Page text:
Anyone who has recently been involved with any form of Google Ads activity will probably be sick of hearing all about smart bidding, and little robots coming to steal your job. On the face of it, smart bidding is a fairly terrifying prospect for seasoned PPC’ers, a bid that is fully controlled by an unseen algorithm. On paper a recent grad with the ability to google can set-up a smart bidding strategy and potentially get better results than his seniors who’ve been sweating over gigs of data. The jury is still out on smart bidding as a whole, here at Katté & Co. it has at times delivered sheer brilliance in terms of results; at others pure frustration and angry phone calls. However, this is not a piece on Smart Bidding, rather a piece on how we can Bid Smarter; looking at some common errors and oversights displayed by those new and old to the industry.

Error #1 Ignoring KPIs

This point may be contentious; but CTR FOR ADS DOES NOT MATTER.

There, I said it…

Now before you burn me at the stake consider this, you have an A/B test for a client who’s KPI is CPA. You have two Ad Sets and write up a long self-promoting email on how ad set 1 has a much better CTR and therefore has the best messaging to use going forward. But wait a minute… did you review CPA? The point being that there are numerous scenarios where CTR does not lead to better CPA (why would it?). Say for example you have an ad made up of multiple call to actions vs. an informative ad that has product price, description and delivery price. About 90% of the time your descriptive ad will have a lower CTR; why? Because it pre-qualifies users by giving them a preview of what the page contains. Why is this a good thing? Because pre-qualified users are more likely to convert after clicking, this means less wasted spend on users who bounce off, better efficiency and (hopefully) happier clients. Ditch the CTR analysis unless you are working on a brand awareness piece, stick to the KPIs.

Error #2 Ignoring Significance

We (the industry as a whole) seem to be pretty terrible at considering statistics. Which is a bit frightening when in reality it should underpin every optimisation that we do. There are numerous complex schemas you could go into to help analyse performance but the most common error by far is ignoring significance. What is significance (oh dear) you ask? Essentially significance means something didn’t happen by chance. In PPC significance is often forgotten, with demographics/audiences etc. being proclaimed as best performers whilst only generating a handful of conversions. The issue with this is that a couple of conversions can change whether the dimension you are looking at is good or bad, these can be due to chance and not the actual impact said dimensions are having on your traffic. Google significance tests, put in numbers, and optimise properly.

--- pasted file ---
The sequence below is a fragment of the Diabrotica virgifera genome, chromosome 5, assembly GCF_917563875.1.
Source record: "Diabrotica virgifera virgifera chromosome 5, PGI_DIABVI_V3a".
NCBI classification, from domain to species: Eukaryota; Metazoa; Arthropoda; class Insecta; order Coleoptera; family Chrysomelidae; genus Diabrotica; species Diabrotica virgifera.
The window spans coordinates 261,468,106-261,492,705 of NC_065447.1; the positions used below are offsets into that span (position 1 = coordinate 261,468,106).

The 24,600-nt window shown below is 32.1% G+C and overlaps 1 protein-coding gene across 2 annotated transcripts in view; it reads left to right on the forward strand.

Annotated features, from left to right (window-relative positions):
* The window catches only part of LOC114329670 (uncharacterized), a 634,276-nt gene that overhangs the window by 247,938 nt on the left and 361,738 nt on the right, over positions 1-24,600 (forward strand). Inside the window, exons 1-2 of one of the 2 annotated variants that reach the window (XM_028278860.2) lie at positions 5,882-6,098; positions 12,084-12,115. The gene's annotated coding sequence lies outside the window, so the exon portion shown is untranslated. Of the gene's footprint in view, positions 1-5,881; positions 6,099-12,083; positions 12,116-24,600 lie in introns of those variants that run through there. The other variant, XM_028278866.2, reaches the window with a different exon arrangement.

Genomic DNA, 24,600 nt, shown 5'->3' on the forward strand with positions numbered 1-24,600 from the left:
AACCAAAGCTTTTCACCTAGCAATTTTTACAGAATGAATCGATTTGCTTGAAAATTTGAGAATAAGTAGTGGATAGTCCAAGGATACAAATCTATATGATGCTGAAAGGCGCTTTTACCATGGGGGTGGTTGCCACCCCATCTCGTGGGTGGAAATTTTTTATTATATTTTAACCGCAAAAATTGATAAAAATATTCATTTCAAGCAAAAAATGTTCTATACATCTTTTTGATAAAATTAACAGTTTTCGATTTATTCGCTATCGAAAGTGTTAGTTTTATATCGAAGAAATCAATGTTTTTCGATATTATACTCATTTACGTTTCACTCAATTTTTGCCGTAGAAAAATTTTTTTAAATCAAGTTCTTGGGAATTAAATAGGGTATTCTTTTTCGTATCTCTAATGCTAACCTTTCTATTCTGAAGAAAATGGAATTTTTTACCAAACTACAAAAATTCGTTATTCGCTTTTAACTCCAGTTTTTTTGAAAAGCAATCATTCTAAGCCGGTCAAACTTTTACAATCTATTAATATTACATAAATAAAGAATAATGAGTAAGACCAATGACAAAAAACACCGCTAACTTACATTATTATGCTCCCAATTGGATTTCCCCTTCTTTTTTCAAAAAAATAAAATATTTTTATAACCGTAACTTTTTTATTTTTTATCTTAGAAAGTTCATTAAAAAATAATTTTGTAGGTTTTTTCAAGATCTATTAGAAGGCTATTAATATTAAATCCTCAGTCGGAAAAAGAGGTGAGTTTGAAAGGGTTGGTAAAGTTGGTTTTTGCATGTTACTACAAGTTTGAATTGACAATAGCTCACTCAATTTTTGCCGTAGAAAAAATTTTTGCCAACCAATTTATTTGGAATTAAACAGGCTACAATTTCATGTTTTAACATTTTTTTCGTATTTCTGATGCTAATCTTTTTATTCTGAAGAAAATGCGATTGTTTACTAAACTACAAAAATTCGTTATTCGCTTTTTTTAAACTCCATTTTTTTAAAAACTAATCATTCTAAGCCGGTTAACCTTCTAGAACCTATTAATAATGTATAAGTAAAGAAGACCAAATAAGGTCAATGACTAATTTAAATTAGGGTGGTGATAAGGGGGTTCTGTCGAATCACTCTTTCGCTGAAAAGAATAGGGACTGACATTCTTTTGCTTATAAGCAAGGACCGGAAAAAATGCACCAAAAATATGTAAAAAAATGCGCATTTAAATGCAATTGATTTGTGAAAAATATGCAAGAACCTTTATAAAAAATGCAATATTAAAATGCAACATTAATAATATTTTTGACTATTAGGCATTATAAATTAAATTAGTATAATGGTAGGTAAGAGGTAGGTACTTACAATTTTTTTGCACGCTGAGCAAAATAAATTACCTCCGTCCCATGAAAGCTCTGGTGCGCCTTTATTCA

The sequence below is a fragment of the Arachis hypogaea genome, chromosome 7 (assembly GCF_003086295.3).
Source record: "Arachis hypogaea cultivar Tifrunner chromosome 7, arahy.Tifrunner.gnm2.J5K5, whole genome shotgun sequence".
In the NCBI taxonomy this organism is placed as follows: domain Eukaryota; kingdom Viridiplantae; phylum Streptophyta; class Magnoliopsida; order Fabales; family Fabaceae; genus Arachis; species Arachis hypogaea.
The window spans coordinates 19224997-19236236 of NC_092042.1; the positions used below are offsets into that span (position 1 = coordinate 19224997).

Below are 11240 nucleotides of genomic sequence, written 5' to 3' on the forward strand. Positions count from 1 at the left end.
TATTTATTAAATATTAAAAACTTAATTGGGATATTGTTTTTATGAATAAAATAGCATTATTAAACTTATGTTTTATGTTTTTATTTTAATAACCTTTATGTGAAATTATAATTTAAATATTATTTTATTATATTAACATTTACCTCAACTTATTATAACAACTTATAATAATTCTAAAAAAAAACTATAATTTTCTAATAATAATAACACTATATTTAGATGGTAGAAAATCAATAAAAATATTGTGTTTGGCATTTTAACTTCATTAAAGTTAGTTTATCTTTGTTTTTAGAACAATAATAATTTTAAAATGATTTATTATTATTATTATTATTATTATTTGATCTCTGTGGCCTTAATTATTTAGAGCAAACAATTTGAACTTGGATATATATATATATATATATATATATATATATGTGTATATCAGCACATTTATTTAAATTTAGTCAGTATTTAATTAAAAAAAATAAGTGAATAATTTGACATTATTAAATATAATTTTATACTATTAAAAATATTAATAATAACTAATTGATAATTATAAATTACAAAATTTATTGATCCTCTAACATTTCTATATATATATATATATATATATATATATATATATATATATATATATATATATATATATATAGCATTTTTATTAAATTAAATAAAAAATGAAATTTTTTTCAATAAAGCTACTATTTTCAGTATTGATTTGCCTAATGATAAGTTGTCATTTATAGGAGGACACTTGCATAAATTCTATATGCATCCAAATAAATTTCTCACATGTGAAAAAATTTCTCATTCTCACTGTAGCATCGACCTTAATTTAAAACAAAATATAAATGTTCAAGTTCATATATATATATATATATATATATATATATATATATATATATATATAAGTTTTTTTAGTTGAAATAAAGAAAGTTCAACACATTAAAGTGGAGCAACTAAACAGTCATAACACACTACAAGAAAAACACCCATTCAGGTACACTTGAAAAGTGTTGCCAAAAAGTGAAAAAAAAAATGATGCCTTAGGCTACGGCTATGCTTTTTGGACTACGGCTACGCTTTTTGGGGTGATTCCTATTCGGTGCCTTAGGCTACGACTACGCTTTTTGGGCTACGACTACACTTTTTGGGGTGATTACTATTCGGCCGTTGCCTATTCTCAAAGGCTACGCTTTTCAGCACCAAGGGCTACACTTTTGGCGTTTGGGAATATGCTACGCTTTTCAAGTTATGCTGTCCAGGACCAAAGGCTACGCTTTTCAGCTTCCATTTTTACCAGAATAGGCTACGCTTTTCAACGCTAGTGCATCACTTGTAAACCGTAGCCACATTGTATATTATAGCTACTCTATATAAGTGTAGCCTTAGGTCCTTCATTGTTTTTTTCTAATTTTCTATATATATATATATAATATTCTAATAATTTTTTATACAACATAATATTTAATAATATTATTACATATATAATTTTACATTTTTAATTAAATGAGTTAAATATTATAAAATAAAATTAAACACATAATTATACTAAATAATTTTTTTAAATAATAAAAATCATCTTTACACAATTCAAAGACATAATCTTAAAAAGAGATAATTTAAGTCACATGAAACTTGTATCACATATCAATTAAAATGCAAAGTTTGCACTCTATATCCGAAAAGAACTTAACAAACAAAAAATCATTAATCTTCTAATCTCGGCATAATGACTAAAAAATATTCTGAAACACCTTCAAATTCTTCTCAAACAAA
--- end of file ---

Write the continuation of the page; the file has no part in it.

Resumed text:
Error #3 ‘Dumb’ Bid Changes

This is a scenario that everyone is often all too guilty of, you have an account which needs to spend more, you’ve filtered for your best performing keywords, you’ve stuck your pinky in the air, and increased bids for these keywords by 20%. Yes you’ve pushed well performing keywords, but this is a dumb change, what will new CPCs be? Did you push enough/not enough? Will some keywords now be inefficient? There is rudimentary fix for this. In general most clients have either a ROAS or CPA target. There is a very simple formula for working out target CPC for both:

Target CPC = CVR * Target CPA

Target CPC = (Revenue/Click)/Target ROAS

With the above information in hand (you can even add them as custom columns in Google Ads!), it is a fairly straightforward task to apply a few simple formula in your spreadsheet software of choice to work out the difference between your current CPC’s and those that you should target in order to make more representative bid changes. This method is not foolproof, and generally assumes that CVR will not change despite your search/shopping bid (test it, it generally doesn’t); however it easily beats the method of changing bids in bulk with no consideration for more granular performance differences.


Hopefully the above insights into some common optimisation errors are of use, and give you some insight in how to bid and optimise smarter. Any super common errors you think we missed or errors more heinous (gasp) then the ones above? Let us know!